New connections: Author links Dylan, Guthrie, Calumet with anger
CALUMET — The borrowed melodies and lyrics of folk music can become signposts of history for whoever cares to look.
It’s how a young Bob Dylan fan pulled a thread that he chased through Minnesota, Oklahoma, California and eventually up to Calumet. It was there that Daniel Wolff discussed his book “Grown-Up Anger: The Connected Mysteries of Bob Dylan, Woody Guthrie and the Calumet Massacre of 1913” at the Calumet Public Library Wednesday night. He was accompanied by folk singer Chris Buhalis, who sang pivotal Dylan and Guthrie songs, as well as one of his own.
A teen angered by injustice in the 1960s, Wolff heard “Like a Rolling Stone.” That Dylan, he said, “seemed as angry as I was.” He went backwards until he hit Dylan’s pre-electric debut, full of studious folk covers. One of the two originals, the Guthrie tribute “Song for Woody,” caught Wolff’s ear.
After digging through countless record bins, Wolff tracked down a Guthrie album — by Arlo, Woody’s son. It had a cover of one of Guthrie’s songs, “1913 Massacre.”
He already knew the tune. It was the same as “Song for Woody.”
“Woody Guthrie has written a song about someplace called Calumet that has the same tune that Dylan borrowed to write a song about Woody Guthrie,” Wolff said. “I’m on the trail. There’s something going on here. I can trace this back.”
When the italian Hall disaster happened, Woody Guthrie was only 1. He was born into what was then a comfortable existence in Oklahoma, where his father owned up to 30 farms.
His family’s fortune was whittled away through a series of mishaps. There were fires, one of which killed his sister. Another fire, caused by his mother, set his father on fire; she was institutionalized.
Wolff surmised the role of fires in Guthrie’s life later drew him to the Italian Hall disaster, where the fatal stampede is believed to have been caused by a fake yell of “fire.”
Woody followed his father west to Texas, where he began listening to music like Jimmie Rodgers and the Carter family. Escaping the Dust Bowl, he moved to California, where his music found an audience of expatriate Okies. It was there he fleshed out his left-wing political views.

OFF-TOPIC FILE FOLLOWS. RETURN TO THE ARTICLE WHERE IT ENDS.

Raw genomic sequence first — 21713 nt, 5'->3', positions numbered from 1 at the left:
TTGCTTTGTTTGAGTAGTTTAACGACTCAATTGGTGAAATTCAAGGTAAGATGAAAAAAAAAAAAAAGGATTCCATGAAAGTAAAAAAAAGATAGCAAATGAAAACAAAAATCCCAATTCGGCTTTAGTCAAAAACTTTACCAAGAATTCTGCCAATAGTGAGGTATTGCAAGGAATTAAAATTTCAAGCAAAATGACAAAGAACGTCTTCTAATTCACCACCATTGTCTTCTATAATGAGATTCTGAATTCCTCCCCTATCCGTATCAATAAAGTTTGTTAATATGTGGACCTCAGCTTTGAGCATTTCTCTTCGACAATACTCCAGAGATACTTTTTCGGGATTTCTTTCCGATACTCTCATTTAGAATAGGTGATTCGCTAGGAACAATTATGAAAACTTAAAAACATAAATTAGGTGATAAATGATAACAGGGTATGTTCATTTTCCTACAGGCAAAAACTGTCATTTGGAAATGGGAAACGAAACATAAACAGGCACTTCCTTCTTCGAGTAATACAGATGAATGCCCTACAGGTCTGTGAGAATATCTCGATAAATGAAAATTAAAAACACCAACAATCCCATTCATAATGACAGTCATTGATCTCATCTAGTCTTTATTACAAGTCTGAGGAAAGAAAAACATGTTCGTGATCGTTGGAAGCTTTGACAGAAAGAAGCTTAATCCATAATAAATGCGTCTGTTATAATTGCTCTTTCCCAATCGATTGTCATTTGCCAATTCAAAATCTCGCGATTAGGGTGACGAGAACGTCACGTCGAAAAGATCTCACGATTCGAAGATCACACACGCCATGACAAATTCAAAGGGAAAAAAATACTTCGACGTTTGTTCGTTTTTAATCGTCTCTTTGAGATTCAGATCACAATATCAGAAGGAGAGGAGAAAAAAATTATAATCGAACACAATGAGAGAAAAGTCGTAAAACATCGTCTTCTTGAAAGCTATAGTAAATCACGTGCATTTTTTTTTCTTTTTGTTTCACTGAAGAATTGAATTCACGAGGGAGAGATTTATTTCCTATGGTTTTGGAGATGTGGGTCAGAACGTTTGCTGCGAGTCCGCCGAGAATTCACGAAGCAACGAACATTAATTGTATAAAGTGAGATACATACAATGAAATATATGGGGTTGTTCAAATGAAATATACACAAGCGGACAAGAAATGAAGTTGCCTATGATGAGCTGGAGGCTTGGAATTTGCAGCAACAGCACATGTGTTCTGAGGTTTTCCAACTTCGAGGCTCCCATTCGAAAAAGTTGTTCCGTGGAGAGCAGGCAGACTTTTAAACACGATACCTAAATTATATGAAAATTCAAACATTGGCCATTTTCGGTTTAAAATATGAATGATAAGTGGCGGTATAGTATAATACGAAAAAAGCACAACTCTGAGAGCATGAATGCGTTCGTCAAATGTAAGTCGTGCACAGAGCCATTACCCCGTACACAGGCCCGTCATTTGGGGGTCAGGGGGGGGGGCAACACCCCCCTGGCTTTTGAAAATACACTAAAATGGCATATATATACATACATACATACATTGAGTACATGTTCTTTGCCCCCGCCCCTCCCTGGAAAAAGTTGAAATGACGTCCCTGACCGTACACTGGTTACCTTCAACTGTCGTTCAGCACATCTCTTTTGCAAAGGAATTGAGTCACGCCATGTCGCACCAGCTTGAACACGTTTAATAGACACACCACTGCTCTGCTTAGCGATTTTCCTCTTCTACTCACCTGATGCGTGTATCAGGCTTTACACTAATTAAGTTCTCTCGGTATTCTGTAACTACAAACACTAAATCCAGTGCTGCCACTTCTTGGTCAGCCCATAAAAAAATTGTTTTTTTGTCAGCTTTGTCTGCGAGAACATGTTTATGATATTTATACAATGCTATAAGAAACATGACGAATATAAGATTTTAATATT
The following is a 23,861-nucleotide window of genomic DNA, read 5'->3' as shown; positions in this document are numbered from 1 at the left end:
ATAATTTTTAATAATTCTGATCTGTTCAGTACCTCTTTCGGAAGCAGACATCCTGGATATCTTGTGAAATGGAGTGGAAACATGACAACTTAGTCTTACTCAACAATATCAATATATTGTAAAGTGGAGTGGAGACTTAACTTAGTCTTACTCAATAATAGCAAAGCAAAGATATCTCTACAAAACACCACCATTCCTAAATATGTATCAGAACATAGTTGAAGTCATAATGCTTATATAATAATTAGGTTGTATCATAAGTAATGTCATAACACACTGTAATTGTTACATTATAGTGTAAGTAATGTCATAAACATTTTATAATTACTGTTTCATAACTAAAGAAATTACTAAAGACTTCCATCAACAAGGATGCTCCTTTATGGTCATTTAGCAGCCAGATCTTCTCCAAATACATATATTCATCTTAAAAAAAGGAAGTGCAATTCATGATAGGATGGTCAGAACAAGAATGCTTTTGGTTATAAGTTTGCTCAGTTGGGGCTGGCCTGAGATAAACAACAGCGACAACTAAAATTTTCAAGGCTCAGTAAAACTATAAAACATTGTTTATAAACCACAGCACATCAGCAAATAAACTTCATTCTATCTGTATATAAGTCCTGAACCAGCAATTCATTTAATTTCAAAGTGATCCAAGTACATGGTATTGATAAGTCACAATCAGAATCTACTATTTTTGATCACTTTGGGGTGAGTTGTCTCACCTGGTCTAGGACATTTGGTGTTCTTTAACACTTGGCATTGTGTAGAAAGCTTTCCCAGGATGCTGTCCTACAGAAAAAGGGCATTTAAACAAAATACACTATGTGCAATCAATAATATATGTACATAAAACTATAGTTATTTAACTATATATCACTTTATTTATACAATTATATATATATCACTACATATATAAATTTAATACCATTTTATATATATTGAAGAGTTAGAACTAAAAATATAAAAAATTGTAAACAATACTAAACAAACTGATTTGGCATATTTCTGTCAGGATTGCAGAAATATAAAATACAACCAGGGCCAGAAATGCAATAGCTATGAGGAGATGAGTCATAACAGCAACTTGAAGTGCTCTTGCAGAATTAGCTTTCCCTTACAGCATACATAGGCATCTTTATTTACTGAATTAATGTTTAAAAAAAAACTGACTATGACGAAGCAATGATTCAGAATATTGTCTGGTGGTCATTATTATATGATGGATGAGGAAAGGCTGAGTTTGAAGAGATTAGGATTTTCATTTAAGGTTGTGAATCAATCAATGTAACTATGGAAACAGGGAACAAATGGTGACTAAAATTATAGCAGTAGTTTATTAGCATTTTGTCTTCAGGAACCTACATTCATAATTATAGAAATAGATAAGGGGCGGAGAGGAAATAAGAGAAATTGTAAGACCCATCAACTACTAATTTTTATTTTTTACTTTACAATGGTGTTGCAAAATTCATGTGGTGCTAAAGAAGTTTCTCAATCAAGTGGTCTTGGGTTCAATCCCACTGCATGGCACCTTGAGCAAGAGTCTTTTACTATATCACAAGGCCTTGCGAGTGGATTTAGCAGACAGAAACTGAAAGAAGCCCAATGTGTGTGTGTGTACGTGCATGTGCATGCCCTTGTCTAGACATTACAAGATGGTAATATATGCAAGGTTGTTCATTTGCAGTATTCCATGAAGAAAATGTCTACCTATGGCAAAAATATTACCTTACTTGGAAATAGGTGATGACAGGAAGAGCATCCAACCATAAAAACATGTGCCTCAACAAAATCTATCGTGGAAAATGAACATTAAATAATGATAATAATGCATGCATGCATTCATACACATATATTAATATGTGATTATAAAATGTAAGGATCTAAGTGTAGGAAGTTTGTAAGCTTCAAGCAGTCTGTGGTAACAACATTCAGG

After World War II, he sought to write songs outlining how he thought eh world should be and where it was headed. He began with an album about conflicts of the past. He learned about the Italian Hall disaster from a history written by labor organizer Ella Reeve Bloor.
“He wanted to try to talk about it because he wanted to talk about the losses that his side had suffered over the years, and this was a prime example,” he said. “This was something that had only not gone right, but was emblematic of the movement that he cared about.”
Dylan grew up in Hibbing, a mining town in Minnesota’s Iron Range. At college in Minneapolis, the high school rocker, developed a love of folk music and especially Woody Guthrie. He left for New York, where he met the dying Guthrie.
Coming to New York in the early 60s, Dylan didn’t find the bustling union halls he pictured from Guthrie’s songs, Wolff said. But he found causes to write songs about, such as the burgeoning civil rights movement, Wolff said.
In a rarity for Wolff’s appearances, the audience knew the Calumet history best of all, leaving Wolff looking somewhat sheepish as he recounted the story of the 1913 strike and the Italian Hall disaster.
Wolff traced “a line of anger” connecting his own frustration with Dylan, Guthrie and the activists before him.
“What had inspired Dylan was Woody Guthrie, and what had inspired Woody Guthrie was the generation before and strikes like the one up here in Calumet,” he said.
Wolff visited Calumet while researching the book, visiting the graves of the people killed in the disaster. He reflected on the situation in America now versus those junctures. By the end of the 20th century, he said, America had the most income inequality among developed nations, and was the hardest place in which to climb out of poverty.
“I think the issues that are raised in Calumet by what happened, and also in Guthrie’s song and Dylan’s songs, are still with us,” he said.